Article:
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Indenture between Henry V and Sir Thomas Tunstall, 29 April 1415

Indentures were a standard form of medieval contract. Two copies of the agreement were made and were cut into pieces with indented, irregular lines which look a little like rows of teeth. The name comes from the Latin for teeth, dentes. Each part had the seal of the parties to the contract applied, the king retaining one, and the copies could be brought together at a later date should disagreements arise. Continue reading →

Issue Roll, 6 June 1415

Thursday, 6 June, to Sir Thomas Tunstall, retained by the king by indenture made between the king and Thomas for one year to go with the king in person to parts of France or elsewhere, in money delivered into his own hands for his wages and those of five men-at-arms and 18 archers retained along with the said Thomas to proceed with the king towards the aforementioned area, by brief of privy seal amongst the orders of this term, as appears by the other part of an indenture, made between Thomas,... Continue reading →

Waterloo and Agincourt – Two ‘British’ Victories

Caledonian Mercury, Edinburgh, Monday June 17, 1816 On the 17th May, a highly gratifying military spectacle took place  on the plains of Agincourt – these plains, so celebrated for British valour, was the scene chosen to reward the gallantry of those modern heroes, who have again proved on the plains of Waterloo the invincibility of the British spirit. Continue reading →

What the Papers’ Say: Excavations at Agincourt, 1818

Caledonian Mercury, Edinburgh, Monday, May 25, 1818   It was sometime ago mentioned, in one of the English newspapers, that some of the officers attached to the British Staff of the Army of Occupation had been employing themselves in searching for reliques on the field on which the famous battle of Agincourt was fought on the 25th of October, in the year 1415 – We are very happy to learn that their labours have been crown with success far beyond their expectation, and the number of gold... Continue reading →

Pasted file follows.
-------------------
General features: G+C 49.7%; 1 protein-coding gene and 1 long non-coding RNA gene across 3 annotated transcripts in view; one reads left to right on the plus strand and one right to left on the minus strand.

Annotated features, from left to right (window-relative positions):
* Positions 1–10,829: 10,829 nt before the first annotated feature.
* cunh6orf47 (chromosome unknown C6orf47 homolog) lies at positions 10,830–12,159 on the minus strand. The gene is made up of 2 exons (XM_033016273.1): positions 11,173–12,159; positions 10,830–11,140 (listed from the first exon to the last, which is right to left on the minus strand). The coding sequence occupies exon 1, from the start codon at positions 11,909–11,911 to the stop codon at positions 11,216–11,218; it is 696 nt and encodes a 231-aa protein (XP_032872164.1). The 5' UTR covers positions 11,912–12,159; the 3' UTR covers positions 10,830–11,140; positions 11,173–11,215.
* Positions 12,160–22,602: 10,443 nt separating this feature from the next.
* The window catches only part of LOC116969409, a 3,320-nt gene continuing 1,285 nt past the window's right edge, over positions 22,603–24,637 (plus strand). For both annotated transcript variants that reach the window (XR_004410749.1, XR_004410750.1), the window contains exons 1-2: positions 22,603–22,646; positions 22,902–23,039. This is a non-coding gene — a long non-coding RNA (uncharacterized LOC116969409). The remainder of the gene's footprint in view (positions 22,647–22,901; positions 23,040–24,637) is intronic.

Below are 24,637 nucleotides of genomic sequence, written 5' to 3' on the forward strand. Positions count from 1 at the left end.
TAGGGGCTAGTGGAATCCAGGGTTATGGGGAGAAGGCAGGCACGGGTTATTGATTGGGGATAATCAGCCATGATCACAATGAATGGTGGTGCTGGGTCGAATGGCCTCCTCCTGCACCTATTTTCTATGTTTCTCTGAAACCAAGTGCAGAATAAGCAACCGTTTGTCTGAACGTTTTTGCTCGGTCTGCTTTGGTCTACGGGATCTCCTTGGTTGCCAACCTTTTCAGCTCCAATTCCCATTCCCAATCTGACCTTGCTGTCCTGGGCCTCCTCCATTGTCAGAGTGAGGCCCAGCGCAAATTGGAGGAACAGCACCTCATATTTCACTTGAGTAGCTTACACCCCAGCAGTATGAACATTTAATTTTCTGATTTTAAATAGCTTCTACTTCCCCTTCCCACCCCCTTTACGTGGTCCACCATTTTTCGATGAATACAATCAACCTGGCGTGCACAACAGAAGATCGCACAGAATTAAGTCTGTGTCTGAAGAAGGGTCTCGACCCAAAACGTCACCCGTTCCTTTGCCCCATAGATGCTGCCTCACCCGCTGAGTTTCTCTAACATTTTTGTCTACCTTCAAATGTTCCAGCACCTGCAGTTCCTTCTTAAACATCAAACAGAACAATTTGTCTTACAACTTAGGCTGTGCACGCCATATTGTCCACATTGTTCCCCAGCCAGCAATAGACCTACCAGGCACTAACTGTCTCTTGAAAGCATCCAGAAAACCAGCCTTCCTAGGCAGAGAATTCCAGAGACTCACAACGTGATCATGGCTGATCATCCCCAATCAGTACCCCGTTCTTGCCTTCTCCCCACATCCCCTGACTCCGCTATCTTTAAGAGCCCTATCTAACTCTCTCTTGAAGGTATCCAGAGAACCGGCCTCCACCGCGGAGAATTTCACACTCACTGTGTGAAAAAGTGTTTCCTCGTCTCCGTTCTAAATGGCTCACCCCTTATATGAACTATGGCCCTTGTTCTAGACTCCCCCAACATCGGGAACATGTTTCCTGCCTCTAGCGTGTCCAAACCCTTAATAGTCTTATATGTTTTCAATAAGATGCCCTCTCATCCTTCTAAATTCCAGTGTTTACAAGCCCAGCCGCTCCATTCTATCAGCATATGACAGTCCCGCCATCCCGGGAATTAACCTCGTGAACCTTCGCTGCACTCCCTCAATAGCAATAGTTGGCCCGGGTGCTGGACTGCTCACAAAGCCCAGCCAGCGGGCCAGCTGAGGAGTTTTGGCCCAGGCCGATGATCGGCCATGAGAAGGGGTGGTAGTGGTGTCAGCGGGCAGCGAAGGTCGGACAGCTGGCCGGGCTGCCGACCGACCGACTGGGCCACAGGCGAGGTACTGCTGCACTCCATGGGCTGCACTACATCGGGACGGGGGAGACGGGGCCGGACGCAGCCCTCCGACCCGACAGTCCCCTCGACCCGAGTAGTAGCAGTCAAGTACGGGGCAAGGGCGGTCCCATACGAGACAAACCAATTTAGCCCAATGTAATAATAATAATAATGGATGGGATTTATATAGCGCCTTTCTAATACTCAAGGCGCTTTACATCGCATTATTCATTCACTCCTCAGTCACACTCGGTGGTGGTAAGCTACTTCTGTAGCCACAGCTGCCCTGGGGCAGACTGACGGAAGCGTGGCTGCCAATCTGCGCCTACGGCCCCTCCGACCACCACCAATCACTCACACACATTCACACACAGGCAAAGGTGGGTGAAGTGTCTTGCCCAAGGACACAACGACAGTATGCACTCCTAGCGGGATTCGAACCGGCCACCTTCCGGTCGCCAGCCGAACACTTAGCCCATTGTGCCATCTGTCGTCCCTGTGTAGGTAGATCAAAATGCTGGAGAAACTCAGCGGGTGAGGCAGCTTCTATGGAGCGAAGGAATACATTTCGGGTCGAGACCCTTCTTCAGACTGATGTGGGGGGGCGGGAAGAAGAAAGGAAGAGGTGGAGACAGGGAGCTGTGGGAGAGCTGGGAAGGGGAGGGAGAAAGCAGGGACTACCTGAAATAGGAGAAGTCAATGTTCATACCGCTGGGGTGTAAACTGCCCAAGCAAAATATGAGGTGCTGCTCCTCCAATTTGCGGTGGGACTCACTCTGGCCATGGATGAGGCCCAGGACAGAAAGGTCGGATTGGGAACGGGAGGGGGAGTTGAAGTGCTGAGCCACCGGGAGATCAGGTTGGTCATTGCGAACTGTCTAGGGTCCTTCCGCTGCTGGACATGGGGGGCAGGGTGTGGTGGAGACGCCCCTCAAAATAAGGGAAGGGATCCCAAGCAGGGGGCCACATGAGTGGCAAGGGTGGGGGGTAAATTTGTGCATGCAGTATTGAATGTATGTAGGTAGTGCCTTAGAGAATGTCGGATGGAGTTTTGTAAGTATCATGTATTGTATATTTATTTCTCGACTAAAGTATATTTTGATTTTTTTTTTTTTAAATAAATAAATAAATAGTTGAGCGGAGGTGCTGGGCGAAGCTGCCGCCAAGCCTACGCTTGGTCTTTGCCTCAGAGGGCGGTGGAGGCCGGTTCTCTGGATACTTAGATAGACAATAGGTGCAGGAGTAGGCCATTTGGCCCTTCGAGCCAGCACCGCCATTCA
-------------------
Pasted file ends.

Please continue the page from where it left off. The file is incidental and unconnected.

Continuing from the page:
In the name of Almighty God, advance banners. Saint George, give us this day your help! – The battle speeches of Henry V

Shakespeare’s rendition of Henry V’s speeches on the eve of battle – at Harfleur and immediately before Agincourt – are among the most famous the stage has ever produced. So how close are they to reality? Anne Curry has written about this and her article, originally published in Reading Medieval Studies. A summary of it appears below, but the full article is now available for download as a PDF. Continue reading →

‘For I am Welsh you know’ – Welshmen, myth and reality at Agincourt

“Your majesty says very true: if your majestie is remembered of it, the Welshmen did good service in a garden where leeks did grow, wearing leeks in their Monmouth caps; which, your majesty knows, to this hour is an honourable badge of the service; and I do believe your majesty takes no scorn to wear the leek upon Saint Davy’s day.” Fluellen, Henry V, Act IV, Scene 7 For St. David’s day it seemed appropriate to address one of the abiding myths surrounding the battle of Agincourt. Continue reading →

“…a most uninteresting collection of farmers’ residences and cottages”

Earlier entries on this blog have discussed some early nineteenth century perspectives on the site of the battle with reference to the years immediately after the Battle of Waterloo, for the award of campaign medals and some early archaeological investigations. This account comes from John Gordon Smith (1792-1833), a Scottish surgeon attached to the 12th Lancers in 1815, was among those who was awarded his medals at Azincourt. Continue reading →